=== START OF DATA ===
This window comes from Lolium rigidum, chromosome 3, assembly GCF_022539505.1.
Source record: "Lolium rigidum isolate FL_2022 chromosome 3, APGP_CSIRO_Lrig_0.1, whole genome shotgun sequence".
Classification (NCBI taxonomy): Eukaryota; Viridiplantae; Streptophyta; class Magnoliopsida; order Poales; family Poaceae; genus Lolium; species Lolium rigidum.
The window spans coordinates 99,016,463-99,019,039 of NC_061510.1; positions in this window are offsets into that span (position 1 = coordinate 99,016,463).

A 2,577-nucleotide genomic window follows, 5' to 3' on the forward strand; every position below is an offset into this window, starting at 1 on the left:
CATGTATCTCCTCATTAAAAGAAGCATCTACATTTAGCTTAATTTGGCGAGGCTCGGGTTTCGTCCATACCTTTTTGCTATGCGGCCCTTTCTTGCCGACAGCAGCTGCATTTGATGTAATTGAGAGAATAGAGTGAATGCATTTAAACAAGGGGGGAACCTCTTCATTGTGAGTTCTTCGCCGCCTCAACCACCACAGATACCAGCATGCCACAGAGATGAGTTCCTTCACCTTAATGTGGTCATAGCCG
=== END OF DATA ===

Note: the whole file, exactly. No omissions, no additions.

This window comes from Lolium rigidum, chromosome 3, assembly GCF_022539505.1.
Source record: "Lolium rigidum isolate FL_2022 chromosome 3, APGP_CSIRO_Lrig_0.1, whole genome shotgun sequence".
Classification (NCBI taxonomy): Eukaryota; Viridiplantae; Streptophyta; class Magnoliopsida; order Poales; family Poaceae; genus Lolium; species Lolium rigidum.
The window spans coordinates 99,016,463-99,019,039 of NC_061510.1; positions in this window are offsets into that span (position 1 = coordinate 99,016,463).

A 2,577-nucleotide genomic window follows, 5' to 3' on the forward strand; every position below is an offset into this window, starting at 1 on the left:
CATGTATCTCCTCATTAAAAGAAGCATCTACATTTAGCTTAATTTGGCGAGGCTCGGGTTTCGTCCATACCTTTTTGCTATGCGGCCCTTTCTTGCCGACAGCAGCTGCATTTGATGTAATTGAGAGAATAGAGTGAATGCATTTAAACAAGGGGGGAACCTCTTCATTGTGAGTTCTTCGCCGCCTCAACCACCACAGATACCAGCATGCCACAGAGATGAGTTCCTTCACCTTAATGTGGTCATAGCCG